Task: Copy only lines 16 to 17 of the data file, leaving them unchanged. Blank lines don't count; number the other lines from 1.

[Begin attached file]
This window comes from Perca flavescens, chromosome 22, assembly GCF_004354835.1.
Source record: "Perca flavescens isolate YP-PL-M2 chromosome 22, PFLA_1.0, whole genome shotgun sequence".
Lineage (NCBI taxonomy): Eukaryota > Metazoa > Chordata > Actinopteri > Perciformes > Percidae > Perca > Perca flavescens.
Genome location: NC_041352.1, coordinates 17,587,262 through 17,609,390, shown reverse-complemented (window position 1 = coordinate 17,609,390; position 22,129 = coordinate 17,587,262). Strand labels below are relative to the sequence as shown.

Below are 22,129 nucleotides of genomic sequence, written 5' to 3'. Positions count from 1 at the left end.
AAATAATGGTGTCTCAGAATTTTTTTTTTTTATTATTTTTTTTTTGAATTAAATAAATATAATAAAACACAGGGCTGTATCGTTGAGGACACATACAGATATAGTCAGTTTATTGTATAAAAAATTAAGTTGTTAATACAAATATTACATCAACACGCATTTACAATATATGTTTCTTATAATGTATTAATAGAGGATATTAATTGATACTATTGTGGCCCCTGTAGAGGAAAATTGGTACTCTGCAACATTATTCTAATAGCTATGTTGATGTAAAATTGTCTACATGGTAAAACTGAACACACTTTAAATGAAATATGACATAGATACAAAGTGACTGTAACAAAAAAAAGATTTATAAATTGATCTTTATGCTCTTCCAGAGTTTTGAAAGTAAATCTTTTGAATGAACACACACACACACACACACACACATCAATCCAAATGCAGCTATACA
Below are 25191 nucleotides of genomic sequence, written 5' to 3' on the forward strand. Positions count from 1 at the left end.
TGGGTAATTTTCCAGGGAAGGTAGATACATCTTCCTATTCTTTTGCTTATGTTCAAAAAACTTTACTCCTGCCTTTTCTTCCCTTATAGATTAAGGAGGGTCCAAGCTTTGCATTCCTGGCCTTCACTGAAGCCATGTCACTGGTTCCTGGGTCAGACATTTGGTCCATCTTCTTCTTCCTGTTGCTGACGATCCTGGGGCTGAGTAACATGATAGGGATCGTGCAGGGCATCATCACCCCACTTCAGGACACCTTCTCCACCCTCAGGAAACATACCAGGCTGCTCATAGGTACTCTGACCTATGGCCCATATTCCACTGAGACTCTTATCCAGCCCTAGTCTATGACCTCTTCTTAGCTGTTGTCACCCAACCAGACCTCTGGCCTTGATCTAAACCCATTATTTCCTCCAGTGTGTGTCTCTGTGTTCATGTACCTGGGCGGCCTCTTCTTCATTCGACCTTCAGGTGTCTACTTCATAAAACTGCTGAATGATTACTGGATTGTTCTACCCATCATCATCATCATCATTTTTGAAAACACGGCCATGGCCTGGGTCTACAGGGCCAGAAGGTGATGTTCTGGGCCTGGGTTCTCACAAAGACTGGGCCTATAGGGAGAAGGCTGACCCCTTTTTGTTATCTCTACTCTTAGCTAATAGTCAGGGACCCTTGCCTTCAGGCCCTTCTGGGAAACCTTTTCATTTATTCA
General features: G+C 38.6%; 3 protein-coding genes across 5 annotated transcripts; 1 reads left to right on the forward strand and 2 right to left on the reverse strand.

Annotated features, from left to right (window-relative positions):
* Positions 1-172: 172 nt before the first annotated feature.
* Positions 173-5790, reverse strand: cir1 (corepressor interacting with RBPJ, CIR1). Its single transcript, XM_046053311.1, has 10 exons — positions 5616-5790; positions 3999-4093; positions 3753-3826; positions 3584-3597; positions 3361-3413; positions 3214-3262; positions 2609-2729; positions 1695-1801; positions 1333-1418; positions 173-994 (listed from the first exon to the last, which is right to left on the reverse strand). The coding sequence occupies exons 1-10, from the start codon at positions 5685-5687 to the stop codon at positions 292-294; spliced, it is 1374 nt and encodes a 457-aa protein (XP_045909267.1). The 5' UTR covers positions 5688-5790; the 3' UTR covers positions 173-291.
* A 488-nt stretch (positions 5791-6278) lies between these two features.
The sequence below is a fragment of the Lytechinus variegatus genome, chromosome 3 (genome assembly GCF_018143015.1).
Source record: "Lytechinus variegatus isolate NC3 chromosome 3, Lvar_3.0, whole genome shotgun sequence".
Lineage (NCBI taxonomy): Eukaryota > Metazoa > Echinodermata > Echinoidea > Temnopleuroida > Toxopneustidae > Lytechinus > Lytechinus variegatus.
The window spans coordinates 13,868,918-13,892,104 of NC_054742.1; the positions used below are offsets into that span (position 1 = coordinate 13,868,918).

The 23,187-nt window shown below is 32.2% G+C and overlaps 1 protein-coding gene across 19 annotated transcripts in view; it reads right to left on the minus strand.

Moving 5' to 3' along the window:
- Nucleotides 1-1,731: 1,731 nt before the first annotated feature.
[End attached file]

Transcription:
Lineage (NCBI taxonomy): Eukaryota > Metazoa > Echinodermata > Echinoidea > Temnopleuroida > Toxopneustidae > Lytechinus > Lytechinus variegatus.
The window spans coordinates 13,868,918-13,892,104 of NC_054742.1; the positions used below are offsets into that span (position 1 = coordinate 13,868,918).